Shares of the Cupertino company have been down 9% year-to-date and 15% from the late January all-time high. The stock of the electric vehicle maker has corrected even more: 12% in 2021 and a whopping 30% from the peak.
Without having the ability to look into a crystal ball and tell what will happen to these tech stocks in the future, the Apple Maven tries to answer the question from two angles: valuation and catalysts.
Valuations: not a bargain
Apple stock currently trades at a current-year earnings ratio (also known as P/E) of about 28 times. This is about four turns below the peak 2021 valuation multiple, reached a mere two months ago.
However, rarely in history has Apple traded at such rich multiples, even after the modest decline in the first quarter. To be clear, an argument can be made for why Apple now deserves a higher valuation multiple, including:
- More aggressive multi-year growth expectations in iPhone sales through the 5G supercycle;
- Heavier revenue mix of more stable, higher margin service segment;
- The rebirth of two product categories believed to be in secular decline: the Mac and iPad;
- Short term interest rates near zero, which justifies more aggressive bets in risk assets.
In the case of Tesla stock, valuations look even richer. The 2021 P/E has decreased quite a bit from a top of over 250 times, at the end of last year. Still, at nearly 150 times, few can reasonably claim Tesla’s to be a low current-year earnings multiple.
Here is a fun fact: the electric car giant sells only about 500,000 vehicle per year, while GM sold 13 times this many in 2020. Yet, Tesla’s equity is valued at over half a trillion dollars, seven times more than GM’s market cap.
The problem is that quantifying the investment opportunity in Tesla through the conventional methods makes little sense. To understand how Tesla’s value might be reasonable (and, who knows, even understated), one must look much farther into the future.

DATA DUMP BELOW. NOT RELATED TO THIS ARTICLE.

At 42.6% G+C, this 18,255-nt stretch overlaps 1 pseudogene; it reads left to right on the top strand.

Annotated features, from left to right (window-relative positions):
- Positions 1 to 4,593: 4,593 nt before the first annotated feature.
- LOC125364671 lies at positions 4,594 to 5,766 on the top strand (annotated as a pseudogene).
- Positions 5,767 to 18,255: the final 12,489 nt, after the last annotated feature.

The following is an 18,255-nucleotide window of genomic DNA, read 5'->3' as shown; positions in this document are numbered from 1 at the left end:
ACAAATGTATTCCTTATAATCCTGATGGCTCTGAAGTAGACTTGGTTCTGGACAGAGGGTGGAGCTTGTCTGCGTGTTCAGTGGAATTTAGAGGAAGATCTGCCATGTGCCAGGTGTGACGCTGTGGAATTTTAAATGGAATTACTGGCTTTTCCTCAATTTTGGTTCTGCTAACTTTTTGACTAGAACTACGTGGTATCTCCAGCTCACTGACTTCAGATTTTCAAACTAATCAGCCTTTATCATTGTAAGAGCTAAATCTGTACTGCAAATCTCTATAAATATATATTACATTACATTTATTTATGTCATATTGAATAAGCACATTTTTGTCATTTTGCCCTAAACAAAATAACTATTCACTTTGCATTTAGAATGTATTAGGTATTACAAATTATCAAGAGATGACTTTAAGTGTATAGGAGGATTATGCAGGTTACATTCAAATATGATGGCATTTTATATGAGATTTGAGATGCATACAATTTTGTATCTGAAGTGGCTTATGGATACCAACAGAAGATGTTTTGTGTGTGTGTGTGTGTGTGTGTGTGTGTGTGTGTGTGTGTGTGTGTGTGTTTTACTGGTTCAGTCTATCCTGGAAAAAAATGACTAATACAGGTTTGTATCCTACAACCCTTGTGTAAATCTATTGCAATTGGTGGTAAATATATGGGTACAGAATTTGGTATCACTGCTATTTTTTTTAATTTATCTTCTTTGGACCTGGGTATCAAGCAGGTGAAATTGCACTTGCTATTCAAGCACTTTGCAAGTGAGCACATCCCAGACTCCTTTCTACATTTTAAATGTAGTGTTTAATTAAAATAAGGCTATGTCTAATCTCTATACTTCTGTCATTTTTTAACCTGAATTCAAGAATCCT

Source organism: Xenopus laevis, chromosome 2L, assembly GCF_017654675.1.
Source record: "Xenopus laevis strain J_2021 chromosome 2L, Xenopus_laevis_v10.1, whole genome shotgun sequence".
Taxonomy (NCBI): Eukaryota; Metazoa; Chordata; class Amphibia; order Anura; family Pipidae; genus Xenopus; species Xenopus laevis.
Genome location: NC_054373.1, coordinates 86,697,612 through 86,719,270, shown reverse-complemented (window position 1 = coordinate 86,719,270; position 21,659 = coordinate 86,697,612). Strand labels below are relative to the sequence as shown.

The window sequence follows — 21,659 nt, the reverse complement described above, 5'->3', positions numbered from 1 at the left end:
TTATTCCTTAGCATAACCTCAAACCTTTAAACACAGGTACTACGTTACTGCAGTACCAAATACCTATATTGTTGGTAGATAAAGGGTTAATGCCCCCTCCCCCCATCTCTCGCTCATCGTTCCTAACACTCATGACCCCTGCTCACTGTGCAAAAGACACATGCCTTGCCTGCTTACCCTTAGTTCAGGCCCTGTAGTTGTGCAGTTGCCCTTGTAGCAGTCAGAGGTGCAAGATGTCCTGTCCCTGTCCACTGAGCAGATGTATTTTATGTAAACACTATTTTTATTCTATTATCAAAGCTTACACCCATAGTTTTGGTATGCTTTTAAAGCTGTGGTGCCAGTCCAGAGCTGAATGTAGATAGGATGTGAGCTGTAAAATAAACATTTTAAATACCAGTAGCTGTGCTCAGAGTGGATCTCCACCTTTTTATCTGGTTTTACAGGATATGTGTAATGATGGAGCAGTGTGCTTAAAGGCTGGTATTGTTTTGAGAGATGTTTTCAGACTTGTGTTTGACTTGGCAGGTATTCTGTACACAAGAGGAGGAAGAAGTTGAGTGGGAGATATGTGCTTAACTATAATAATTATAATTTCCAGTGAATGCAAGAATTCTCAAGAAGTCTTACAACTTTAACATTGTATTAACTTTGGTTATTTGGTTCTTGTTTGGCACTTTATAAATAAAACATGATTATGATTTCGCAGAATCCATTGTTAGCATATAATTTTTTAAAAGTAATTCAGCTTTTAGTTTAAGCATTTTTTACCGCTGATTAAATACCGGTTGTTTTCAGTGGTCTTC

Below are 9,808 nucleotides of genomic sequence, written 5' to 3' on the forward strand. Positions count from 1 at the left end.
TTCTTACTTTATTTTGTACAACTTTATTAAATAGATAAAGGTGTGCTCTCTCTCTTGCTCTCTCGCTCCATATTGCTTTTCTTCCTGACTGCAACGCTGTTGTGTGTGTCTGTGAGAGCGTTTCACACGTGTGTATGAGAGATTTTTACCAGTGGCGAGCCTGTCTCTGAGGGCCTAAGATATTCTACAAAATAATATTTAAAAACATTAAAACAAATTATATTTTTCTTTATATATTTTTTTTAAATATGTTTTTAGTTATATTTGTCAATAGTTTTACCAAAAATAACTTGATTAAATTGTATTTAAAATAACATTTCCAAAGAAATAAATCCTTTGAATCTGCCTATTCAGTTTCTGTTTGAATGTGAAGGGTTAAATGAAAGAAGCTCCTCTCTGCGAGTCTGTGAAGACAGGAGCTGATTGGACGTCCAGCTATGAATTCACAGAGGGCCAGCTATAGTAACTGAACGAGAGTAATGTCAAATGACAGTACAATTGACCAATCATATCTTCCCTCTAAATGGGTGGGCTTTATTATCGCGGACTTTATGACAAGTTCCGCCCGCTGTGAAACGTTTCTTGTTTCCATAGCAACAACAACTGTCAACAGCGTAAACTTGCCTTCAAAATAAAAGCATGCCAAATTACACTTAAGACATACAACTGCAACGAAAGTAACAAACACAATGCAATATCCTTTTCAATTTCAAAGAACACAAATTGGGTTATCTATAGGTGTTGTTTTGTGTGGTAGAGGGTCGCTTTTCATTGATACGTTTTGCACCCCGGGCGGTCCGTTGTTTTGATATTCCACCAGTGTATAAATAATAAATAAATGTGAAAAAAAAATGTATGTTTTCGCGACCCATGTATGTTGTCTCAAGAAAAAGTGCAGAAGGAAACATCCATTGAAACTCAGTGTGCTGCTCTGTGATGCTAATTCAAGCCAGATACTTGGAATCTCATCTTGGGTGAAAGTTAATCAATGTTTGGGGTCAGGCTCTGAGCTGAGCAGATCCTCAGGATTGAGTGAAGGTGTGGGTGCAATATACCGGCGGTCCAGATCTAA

This is exactly what Cathie Woods’ ARK Invest has done. The firm thinks that (TSLA) can reach its price target of $3,000 within 5 years, for an upside opportunity of 400%. The catch, however, is that ARK has to look at 2025 projected earnings. Only then can the firm apply a much more reasonable EV/EBITDA (another common valuation metric) of 16 times, compared to today’s aggressive 64 times multiple, to justify its bullish call.
Catalysts: plenty on both sides
Valuation alone is not enough to determine which stock is a better buy-on-weakness play. In fact, catalysts are often the most important factor in moving stock prices in the short-to-medium terms.
The Cupertino company’s stock price could benefit from several bullish developments in the foreseeable future:
But when it comes to catalysts, Tesla probably shines brighter than Apple. Back to ARK’s investment thesis, even the firm’s more bearish case (let alone the bullish one) assumes that CEO Elon Musk’s company is staring at several key catalysts that could send the stock much higher:
- A highly anticipated, rapid increase in electric car market share (relative to combustion engine vehicles) leading to substantially higher EV revenues;
- The launch of a ride-hail service business – either human-driven or, much better, autonomous;
- The expansion of Tesla’s insurance business, possibly at better-than-industry margins, due to the detailed driving data that the company collects.
It is hard to pin down the best buy-on-dip opportunity between Apple and Tesla stock, since the future is so uncertain. But in my view, Apple probably makes for a more conservative play due to more de-risked valuations and less aggressive growth profile. Tesla seems to be the higher risk, higher reward alternative for investors looking for a “higher octane” investment opportunity.
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(Disclaimers: this is not investment advice. The author may be long one or more stocks mentioned in this report. Also, the article may contain affiliate links. These partnerships do not influence editorial content. Thanks for supporting The Apple Maven)